U.S. equities eked out a gain in choppy trading as investors continued to assess the outlook for inflation and the path of Federal Reserve monetary policy. Ten-year Treasury yields held at around the lowest since March.

Friday’s advance of 0.2 per cent came a day after the S&P 500 notched its first all-time high since early May as data showed U.S. consumer price increases in May were largely driven by categories associated with economic reopenings, bolstering the view that inflation pressures may ease later in the year. Treasury yields inched higher, with the 10-year rate still ending the week below 1.5 per cent.

Stocks swung between gains and losses in lighter-than-average trading volume, with gains in technology shares offsetting losses in the health care and real estate sectors. Vertex Pharmaceuticals Inc. fell the most after halting development of a key therapy. The volatility in the U.S. came after global stocks rallied. With the Fed setting a high bar for reconsidering its dovish stance, Thursday’s inflation report ended up stoking risk appetite across the world. Now investors are looking ahead to next week’s policy meeting for clues about the Fed’s next moves with regards asset purchases and interest rates.

“Our base view is still that growth and inflation remain buoyant and supportive of risk assets,” said Rob Haworth, senior investment strategist at U.S. Bank Wealth Management. “It’s been interesting to watch rates tick lower and stay lower. That seems to imply the market is believing the Fed is going to remain lower for longer and hold rates there.”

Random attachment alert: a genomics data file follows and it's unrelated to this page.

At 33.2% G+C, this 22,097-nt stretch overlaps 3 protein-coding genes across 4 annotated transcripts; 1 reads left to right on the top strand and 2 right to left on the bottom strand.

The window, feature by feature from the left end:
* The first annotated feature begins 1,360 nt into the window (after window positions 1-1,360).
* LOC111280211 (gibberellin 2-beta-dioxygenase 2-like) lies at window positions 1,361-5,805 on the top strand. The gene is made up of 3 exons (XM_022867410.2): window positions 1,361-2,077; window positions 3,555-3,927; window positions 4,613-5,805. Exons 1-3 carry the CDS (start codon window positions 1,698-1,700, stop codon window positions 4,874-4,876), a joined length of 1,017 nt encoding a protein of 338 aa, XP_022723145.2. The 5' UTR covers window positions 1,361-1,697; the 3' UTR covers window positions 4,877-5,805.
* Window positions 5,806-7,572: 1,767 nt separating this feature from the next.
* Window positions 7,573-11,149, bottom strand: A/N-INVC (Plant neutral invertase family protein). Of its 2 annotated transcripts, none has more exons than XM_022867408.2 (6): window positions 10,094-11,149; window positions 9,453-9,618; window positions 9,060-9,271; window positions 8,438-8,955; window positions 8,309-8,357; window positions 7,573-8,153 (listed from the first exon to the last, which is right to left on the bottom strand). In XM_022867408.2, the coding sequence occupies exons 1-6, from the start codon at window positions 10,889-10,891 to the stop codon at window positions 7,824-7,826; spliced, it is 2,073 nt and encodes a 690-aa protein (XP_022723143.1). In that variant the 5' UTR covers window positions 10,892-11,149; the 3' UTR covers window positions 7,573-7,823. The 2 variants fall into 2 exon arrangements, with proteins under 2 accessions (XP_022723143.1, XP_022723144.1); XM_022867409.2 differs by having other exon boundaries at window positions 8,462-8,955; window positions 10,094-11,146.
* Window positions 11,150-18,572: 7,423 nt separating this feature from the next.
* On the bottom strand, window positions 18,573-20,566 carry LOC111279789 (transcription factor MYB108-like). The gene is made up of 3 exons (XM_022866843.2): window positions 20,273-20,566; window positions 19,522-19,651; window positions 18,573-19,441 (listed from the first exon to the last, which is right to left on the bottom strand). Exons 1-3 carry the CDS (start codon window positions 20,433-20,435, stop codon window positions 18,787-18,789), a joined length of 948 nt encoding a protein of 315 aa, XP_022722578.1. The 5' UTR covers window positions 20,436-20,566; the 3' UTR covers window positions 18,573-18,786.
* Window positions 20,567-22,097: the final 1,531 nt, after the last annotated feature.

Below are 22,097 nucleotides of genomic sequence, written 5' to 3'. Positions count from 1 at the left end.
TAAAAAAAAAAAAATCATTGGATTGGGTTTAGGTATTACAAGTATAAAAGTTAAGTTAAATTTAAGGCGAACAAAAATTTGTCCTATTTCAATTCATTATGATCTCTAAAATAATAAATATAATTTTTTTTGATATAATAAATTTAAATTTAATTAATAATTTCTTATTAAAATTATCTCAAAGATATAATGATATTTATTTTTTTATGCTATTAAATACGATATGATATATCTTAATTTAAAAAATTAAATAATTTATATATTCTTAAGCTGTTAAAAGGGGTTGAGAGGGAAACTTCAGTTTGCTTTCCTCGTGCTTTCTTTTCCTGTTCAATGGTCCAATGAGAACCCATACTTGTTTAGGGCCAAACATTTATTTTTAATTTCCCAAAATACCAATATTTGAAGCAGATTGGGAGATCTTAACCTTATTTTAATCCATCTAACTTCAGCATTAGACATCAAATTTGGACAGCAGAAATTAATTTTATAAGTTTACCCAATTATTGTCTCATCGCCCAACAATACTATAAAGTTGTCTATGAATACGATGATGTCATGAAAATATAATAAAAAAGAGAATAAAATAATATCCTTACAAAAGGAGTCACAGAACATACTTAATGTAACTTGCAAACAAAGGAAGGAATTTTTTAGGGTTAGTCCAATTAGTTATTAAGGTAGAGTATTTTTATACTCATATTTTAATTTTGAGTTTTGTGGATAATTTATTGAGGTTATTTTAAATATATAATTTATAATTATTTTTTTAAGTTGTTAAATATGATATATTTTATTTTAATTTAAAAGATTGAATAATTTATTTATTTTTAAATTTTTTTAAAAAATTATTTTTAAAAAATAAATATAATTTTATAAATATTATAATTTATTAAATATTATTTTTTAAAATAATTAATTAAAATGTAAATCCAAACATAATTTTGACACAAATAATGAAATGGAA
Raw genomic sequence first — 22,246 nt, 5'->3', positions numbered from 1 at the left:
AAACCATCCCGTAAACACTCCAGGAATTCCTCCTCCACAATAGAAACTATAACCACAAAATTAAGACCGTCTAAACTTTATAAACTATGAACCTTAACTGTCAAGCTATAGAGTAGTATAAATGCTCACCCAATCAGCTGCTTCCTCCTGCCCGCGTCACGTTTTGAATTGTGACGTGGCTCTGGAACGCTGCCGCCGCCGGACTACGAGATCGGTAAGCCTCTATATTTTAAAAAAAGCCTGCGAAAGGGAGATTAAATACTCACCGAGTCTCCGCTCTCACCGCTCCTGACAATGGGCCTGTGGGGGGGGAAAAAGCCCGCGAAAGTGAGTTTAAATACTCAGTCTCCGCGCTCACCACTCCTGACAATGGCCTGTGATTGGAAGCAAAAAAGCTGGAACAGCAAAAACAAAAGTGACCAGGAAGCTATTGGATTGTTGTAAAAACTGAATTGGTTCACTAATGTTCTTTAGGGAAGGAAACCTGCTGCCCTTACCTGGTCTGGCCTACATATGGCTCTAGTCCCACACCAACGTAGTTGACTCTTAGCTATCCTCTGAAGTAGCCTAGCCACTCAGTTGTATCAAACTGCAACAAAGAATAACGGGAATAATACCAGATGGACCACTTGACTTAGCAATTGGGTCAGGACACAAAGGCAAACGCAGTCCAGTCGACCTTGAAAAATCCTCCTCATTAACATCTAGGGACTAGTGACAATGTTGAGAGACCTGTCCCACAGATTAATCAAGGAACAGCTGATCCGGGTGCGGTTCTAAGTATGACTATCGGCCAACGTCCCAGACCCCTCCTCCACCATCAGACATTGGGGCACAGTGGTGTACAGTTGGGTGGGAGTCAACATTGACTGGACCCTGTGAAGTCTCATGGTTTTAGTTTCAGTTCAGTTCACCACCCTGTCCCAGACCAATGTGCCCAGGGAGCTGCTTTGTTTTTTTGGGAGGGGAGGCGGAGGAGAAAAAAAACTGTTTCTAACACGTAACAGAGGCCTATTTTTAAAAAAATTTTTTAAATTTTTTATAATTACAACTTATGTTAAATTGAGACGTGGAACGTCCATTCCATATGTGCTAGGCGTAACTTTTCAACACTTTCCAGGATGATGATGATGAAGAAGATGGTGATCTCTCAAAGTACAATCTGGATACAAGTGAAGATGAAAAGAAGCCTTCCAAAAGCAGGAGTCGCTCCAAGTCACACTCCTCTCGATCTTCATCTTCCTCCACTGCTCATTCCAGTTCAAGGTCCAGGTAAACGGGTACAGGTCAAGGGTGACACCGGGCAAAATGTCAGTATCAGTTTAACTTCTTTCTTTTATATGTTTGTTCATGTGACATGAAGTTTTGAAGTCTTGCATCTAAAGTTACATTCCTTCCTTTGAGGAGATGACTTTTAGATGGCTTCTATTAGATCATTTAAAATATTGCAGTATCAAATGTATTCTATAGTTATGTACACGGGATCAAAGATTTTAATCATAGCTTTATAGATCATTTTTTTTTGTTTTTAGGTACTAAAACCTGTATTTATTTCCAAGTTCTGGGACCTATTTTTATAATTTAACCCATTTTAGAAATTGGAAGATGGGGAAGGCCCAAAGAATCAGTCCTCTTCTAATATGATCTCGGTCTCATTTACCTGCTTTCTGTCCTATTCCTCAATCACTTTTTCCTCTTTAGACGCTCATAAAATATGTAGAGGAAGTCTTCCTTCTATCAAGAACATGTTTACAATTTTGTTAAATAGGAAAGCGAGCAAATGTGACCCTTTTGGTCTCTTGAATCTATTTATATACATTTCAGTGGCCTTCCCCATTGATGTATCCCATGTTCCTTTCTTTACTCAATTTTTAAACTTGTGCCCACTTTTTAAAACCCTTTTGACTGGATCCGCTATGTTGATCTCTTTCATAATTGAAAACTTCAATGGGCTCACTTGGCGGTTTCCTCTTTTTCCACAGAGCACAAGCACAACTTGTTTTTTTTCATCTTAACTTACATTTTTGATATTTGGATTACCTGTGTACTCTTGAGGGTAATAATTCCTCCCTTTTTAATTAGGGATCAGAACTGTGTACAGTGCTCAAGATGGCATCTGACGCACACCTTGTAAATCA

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The U.S. central bank’s view that inflationary pressures are temporary has taken hold in global markets, signaling any changes in ultra-accommodative policy would happen very gradually. That approach was also reinforced across the Atlantic Thursday, as the European Central Bank raised its inflation forecast and renewed a pledge to maintain faster emergency bond-buying to sustain the euro area.

Eight of the main 11 S&P 500 industry groups rose on Friday afternoon, led by financial and technology stocks. Vertex fell to the lowest since October 2019 after halting its experimental treatment for an inherited disease that affects the liver and lungs. Its competitor, Grifols SA, climbed the most in seven months in Madrid.

The 10-year U.S. Treasury yield held below 1.5 per cent after falling to as low as 1.43 per cent on Thursday. The dollar rose against all of its major global peers.

European stocks rallied, with the Stoxx 600 gauge posting for a fourth weekly increase, as investors relished the prospects of continued policy support. A rally in emerging markets also underscored the return of risk appetite.

Elsewhere, crude oil prices rose amid an improving demand outlook. The Bloomberg Commodity Index fell from the highest level since 2015.

These are some of the main moves in markets:


  • The S&P 500 rose 0.2 per cent to a record high as of 4:04 p.m.
  • The Nasdaq 100 rose 0.3 per cent, climbing for the sixth straight day, the longest winning streak since Dec. 8
  • The Dow Jones Industrial Average was little changed
  • The MSCI World index rose 0.2 per cent to a record high


  • The Bloomberg Dollar Spot Index rose 0.5 per cent
  • The euro slipped 0.5 per cent
  • The British pound slipped 0.4 per cent
  • The Japanese yen slipped 0.3 per cent


  • The yield on 10-year Treasuries advanced two basis points to 1.45 per cent
  • Germany’s 10-year yield declined two basis points
  • Britain’s 10-year yield declined four basis points


  • West Texas Intermediate crude rose 0.7 per cent to the highest on record
  • Gold futures fell 0.9 per cent to US$1,878.60 an ounce